2. Griffey is Only the 4th Center Fielder to Be Elected Since Duke Snider.
And that’s counting Robin Yount (who was a shortstop) and Andre Dawson (who, as a Cub’s fan, I consider a right fielder). So really, Ken Griffey Jr. and Kirby Puckett are the only center fielders since Willie, Mickey and the Duke to get elected to the Hall of Fame. That sounded like it had to be wrong, but it isn’t. And the weird thing is, since 1964 (the year Snider retired) nobody else has really been in the conversation. I mean, are you actually going to argue for Jimmy Wynn and Chet Lemon? Sure, this was used as more of a devil’s advocate argument for Jim Edmonds than anything. But Kenny Lofton was one-and-done on the ballots. So was Bernie Williams. And, unfortunately for him, so was Edmonds. The position is currently highly underrepresented as it is. But after Griffey, we’ll have to wait and see the fates of Andruw Jones, Carlos Beltran and Torii Hunter. And then probably just hope Mike Trout and Andrew McCutchen can keep it up.
3. This is the Class of #1 and #1,390.
Griffey was the first pick of the 1987 Draft. Mike Piazza was the 1,390th pick in the 1988 Draft. So that makes for a good story. Especially since Griffey was also the first number one overall to go to the Hall of Fame. Not Harold Baines in 1977, not Darryl Strawberry in 1980. Certainly not Shawon Dunston in 1982. But that feat will soon be equaled by Chipper Jones. Possibly A-Rod. Possibly Joe Mauer. And (dare I say) possibly David Price. Plus it gives hope to down-on-their-luck guys like Bryce Harper and Carlos Correa who nobody ever talks about like they’re any good.
4. Trevor Hoffman Will Get In. Because Mariano Rivera.
I want you to listen to me. Trevor Hoffman getting more votes than Curt Schilling and Mike Mussina is INSANE. Schilling pitched 3,261 innings in his career. Mussina pitched 3,562. On the other hand, the two new relievers to the list (Hoffman and Billy Wagner) only pitched 1,089 and 903. That’s not even close to the same thing. And don’t tell me how they were used was not their fault. If either Hoffman or Wagner were good enough to start, they would have. Clayton Kershaw isn’t a relief pitcher. You want him going seven instead of one. When John Smoltz started to suck, they sent him to the pen. When Kerry Wood started to suck, they also sent him to the pen. And then they were both somehow good again. Like, do you know what Curt Schilling would have done as a one inning relief man? He would have made everybody in question, Rivera included, look like fucking chump change. Rivera was a failed starter. Wagner was a failed starter. Hoffman was a failed shortstop who could throw hard for one inning. The logic of voting for Hoffman over any starter is so stupid to me. But since everyone blindly decided that Mariano Rivera (and his 1,283 innings) was this infallible super god, then we have to deem the #2 guy with almost the same respect. But the fact is, if Rivera was just slightly better, he could have been a mediocre #3 starter. Give me a break.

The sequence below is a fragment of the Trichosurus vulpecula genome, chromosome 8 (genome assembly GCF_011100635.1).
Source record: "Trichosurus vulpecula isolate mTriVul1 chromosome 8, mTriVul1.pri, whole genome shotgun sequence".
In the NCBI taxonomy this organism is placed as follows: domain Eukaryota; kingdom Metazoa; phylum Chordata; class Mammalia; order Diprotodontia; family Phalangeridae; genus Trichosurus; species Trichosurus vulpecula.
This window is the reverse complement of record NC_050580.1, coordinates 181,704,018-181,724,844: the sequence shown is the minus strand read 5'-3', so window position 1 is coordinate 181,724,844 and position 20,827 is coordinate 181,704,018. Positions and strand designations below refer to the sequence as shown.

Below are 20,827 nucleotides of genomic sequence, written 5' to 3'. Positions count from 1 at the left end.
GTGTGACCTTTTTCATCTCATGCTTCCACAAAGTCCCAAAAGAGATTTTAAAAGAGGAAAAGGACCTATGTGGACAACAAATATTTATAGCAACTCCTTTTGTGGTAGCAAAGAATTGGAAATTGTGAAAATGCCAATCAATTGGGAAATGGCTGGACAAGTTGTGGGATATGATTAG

5. I Changed My Mind on Larry Walker and Fred McGriff.
Larry Walker isn’t getting in, period. I think they said the lowest vote total anybody has gotten and still eventually been elected was Duke Snider’s 17%. Walker is currently sitting at 15.5% and wasn’t even covered in any of the discussions leading up to the announcement. And that’s because his home/road splits are bananas. No pun intended. So I guess I’ll have to give up on Walker for now. Your move, Todd Helton. On the other hand, I’ve come to the realization that the 1994 strike completely fucked Fred McGriff. And somehow that argument had never occurred to me. Maybe because I don’t like thinking about the strike. But McGriff is just seven home runs shy of an automatic Cooperstown bid. And through 113 games in 1994, he had 34. So yeah, he would have gotten seven more if they’d played the season out. So I’d switch my votes out for those two if we were ready to play the game all over.
6. There’s a Real Movement to Soften on Barry Bonds and Roger Clemens.
They’re different than the rest of the steroid guys, you see. And they might well be. So we’ll have to see if people are willing to forgive and forget over the next six years. Or if they’ll be banished to Mark McGwire/Rafael Palmeiro Island. And while we’re at it, there seems to be another real movement to let the BWAA vote on Pete Rose. Just to be clear, Shoeless Joe Jackson was on the first ever Hall of Fame ballot in 1936. He got two votes and was never back on. But Rose has never gotten that opportunity. And aren’t being banned from baseball and being in the Hall of Fame two different things?
Okay. That about wraps up my excitement from Hall of Fame Announcement Day. See you next year when Jeff Bagwell and Tim Raines finally get in. And I complain even more about Trevor Hoffman.